I had collected all my recordings of hers, the ones she had made for me and ones I had recorded myself and burned them on a cd to give to her. Unfortunately, I never got the chance. The funeral was to be held in the town next to mine, so I placed the cd in my jacket and went to pay my respects. Once I got there, it was a little early still, I sat down in the back of the chapel and bided my time. After getting several stares from the family members seated up front, her niece came back and spoke to me. I mentioned that I had been a fellow musician friend of hers and she invited me to sit up front with the family. Apparently, Beulah passed on her cordial qualities to other generations as well. As people came through to pay their respects for her, somebody mentioned something about her music. Knowing I had a bunch of it in my pocket, I spoke up and said as much. The family was intrigued, especially when I told them about the song she had recorded of mine and in tribute to her, they requested the funeral home personnel to play the cd over their sound system. There was hardly a dry eye in the house, mine included, as song after song from her wonderful career played throughout the building. I was glad that I had thought to bring it because it turned out to be one last great tribute to an artist that many had loved and adored, and it gave her family members a chance to hear some things they hadn't heard before. Before it was all over, one of them asked me if they could get a copy of the disc. I ended up giving it to her, as I had another copy, and she made duplicates for the other family members later that evening. From the funeral home, we drove to the town she had lived in and there the funeral was held out in the open countryside. The rain was coming down in buckets and the wind was blowing quite briskly, so it was a bittersweet sendoff for her. Below, you can see what the countryside looks like where Beulah Kershaw was laid to rest.

So, in my own way, I would like to say farewell to a dear friend and a fellow musician. She was a wiz on the piano, of that there was no doubt. To prove it, please download this short collection of hers that I have compiled to share here. It is these following tracks:
1. All I Do Is Cry - the song I wrote especially for her
2. A Woman In Love - her big hit, recorded on a tape just for me
3. It Hurts To Be Hurt - another of her popular songs she recorded for me
4. Real People - her appearance on the NBC television show
5. A commercial for her songs and books, from a local radio station.
Be sure to download and listen to this collection of Beulah Kershaw songs. Click on this link here to get them.
One final thing I want share is that to prove she had a broad influence, here is a track from a rock and roll band I was in where we covered one of her songs. I regret that she never got to hear it herself, but I'm sure she would have been pleased to know that her music transcended genres. Click here to get A Woman In Love, by Terror In Tucson.
I hope this little remembrance of her will give her a smile if she's looking down in this direction. Farewell, Beulah.

April 13th, 2010 Update:
Beulah Kershaw's niece Dorothy has kindly telephoned me to let me know that, as she was going through some of Beulah's belongings, she came across some unopened boxes of her records, tapes and books. They were all in new condition and still in the shrink wrap, (tapes), and that if any of her fans would be interested in acquiring what will probably turn out to be the final copies of Beulah's music or writing, to just give her a call. I told her there might be a 45 or two that I might not have in my collection that I'd like to have, so I'm going to call her up once she gets it all just a little more organized. But, don't wait! If you're interested, call her as soon as possible, for these won't last forever. For those of us who remember Beulah fondly, these recordings and writings will be something with which to remember her by and a interesting piece of history as well. Dorothy resides in Crossville, Illinois, the town where Beulah lived for many years, and can be reached by calling this number: 1-618-966-3638.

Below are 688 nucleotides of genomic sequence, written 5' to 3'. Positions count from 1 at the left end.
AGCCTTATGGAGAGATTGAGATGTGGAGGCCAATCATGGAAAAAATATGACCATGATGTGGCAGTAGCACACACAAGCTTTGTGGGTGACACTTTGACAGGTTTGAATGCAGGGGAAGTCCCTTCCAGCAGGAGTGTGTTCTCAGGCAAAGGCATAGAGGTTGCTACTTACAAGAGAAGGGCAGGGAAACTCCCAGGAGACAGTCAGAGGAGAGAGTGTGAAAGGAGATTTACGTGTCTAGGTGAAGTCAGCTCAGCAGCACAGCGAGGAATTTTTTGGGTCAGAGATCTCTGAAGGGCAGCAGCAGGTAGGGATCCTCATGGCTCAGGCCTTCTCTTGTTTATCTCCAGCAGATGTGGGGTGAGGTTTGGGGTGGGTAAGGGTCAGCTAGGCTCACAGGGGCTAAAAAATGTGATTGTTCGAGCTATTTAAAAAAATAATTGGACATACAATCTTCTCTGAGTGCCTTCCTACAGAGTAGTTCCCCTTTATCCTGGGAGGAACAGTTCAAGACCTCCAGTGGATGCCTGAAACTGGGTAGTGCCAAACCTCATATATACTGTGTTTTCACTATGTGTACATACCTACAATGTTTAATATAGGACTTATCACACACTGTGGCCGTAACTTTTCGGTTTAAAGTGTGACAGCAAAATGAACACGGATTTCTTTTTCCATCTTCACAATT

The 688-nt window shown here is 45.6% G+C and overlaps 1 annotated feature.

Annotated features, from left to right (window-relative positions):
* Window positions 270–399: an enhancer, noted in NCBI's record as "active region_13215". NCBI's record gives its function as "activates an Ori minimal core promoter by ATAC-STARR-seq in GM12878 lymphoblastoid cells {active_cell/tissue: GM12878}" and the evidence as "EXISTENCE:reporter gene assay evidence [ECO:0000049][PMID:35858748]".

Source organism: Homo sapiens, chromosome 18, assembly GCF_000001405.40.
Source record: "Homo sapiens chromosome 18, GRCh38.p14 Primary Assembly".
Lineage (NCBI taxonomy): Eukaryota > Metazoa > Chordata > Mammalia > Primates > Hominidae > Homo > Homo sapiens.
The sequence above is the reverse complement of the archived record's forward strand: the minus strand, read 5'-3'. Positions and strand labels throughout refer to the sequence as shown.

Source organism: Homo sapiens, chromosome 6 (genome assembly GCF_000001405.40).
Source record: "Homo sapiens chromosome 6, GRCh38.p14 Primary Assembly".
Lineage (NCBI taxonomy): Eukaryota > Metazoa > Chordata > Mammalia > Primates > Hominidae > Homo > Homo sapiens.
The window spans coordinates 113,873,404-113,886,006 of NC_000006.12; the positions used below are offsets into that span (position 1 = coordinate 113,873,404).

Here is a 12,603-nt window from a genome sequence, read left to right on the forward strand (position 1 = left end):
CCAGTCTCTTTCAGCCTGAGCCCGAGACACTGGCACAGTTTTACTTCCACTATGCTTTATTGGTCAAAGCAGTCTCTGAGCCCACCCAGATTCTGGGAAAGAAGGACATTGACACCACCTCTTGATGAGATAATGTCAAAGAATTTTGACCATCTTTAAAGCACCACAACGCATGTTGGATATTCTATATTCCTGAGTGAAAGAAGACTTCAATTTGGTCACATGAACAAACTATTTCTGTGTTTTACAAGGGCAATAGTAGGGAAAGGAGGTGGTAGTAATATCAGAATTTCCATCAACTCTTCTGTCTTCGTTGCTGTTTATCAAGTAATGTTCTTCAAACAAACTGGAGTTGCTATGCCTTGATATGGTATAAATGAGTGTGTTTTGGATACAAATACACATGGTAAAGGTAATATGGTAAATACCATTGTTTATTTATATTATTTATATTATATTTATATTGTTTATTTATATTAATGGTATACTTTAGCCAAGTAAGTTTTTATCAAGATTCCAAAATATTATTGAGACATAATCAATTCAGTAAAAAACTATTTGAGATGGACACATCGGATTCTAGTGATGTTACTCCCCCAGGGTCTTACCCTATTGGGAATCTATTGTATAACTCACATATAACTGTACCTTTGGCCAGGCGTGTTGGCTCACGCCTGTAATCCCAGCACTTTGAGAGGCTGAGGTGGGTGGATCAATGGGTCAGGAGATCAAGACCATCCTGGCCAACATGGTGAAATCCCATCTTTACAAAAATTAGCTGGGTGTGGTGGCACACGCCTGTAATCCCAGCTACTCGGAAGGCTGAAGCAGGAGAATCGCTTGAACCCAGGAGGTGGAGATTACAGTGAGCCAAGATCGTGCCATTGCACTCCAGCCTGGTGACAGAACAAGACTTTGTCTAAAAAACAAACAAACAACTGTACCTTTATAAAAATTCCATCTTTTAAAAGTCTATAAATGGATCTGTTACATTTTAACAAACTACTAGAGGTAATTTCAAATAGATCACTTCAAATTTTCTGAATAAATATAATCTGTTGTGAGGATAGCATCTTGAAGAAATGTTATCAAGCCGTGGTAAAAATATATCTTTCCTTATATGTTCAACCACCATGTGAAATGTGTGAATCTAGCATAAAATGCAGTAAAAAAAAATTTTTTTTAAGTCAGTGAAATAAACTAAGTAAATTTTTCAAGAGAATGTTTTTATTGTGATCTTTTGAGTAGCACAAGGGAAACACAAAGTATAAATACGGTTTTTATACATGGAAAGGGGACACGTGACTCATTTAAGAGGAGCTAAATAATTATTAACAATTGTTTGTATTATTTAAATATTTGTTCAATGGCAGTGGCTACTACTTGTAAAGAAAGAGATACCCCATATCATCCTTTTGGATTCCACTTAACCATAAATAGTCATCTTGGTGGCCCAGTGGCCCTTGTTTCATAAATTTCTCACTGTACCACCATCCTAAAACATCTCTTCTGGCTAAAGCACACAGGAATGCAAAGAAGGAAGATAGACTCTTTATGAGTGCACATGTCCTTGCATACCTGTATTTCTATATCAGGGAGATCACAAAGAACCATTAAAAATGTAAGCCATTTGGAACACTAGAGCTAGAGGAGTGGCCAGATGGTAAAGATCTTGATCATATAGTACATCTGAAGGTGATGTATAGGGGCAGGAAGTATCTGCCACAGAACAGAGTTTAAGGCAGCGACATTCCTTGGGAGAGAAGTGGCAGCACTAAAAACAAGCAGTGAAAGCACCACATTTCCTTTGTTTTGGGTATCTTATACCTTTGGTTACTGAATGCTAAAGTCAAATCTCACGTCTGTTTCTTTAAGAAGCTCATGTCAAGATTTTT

Big Guns

Did I ever mention I used to play trumpet in a jazz band? If not, I did so for a period in 2001. I wish that band had never broken up, but it was only comprised of parents that had gotten together to perform at their children's school. I really loved that group. In memory of my belated jazz career, I'm rolling out the big guns on this track. (Notice the witty tie-in with the picture above.) Here is yours truly performing the classic jazz road song Route 66. It features me playing the piano and guitar, and I'm even the entire horn section! Plus, I get to play all the solos, which is always fun. Please enjoy this interpretation of Route 66, by Kenneth Dwain Harrelson.

So Let It Be Watched

I just had to post this quick update. As you are probably aware, Easter was yesterday and it was the time of the annual viewing of my all-time favorite movie - The Ten Commandments.
I have to relate two of my favorite lines from it. One is when the Pharaoh Sethi, played by Sir Cedric Hardwicke is playing hounds and jackals with Nefretiri, portrayed by Anne Baxter, and his Priest Jannes, the great character actor Douglass Dummbrille, is petitioning him about Moses. Jannes comments that Moses is stealing the grain from the temple granaries and Sethi pats him on the stomach and says "You don't look any leaner." This is too funny!

The next great line happens right after this in the motion picture. Rameses, played by Yul Brynner, comes in and tells Sethi that Moses is trying to raise an army against him, using the Hebrew slaves and the Ethiopians. Sethi goes to see why Moses didn't obey his command to come to court and finds Moses, who is perfectly characterized by Charlton Heston, hard at work raising an obelisk. After it's safely in place, Rameses does the whole weight thing on the scales as an analogy for all the things Moses has done wrong. Moses picks up one brick and says "The strong make many.... the starving make few.... the dead make none. So much for accusations." And then he places the brick on the scales and it outweighs the other side completely. This particular line is one that has stayed with me ever since I saw it in the theaters on it's intial rerelease in 1966.
This is just a perfect example of the brilliance of everyone involved with the movie - the director, Cecil B. DeMille, the writers and Charlton Heston's acting abilities, along with the rest of the cast. Is there any wonder why this wouldn't be my favorite movie? Now, if only they would release an authentic soundtrack album for it.

And one final picture before I go. Here's me dressed as Moses one year for Hallowe'en which I photoshopped and added in the desert background. I really like this movie!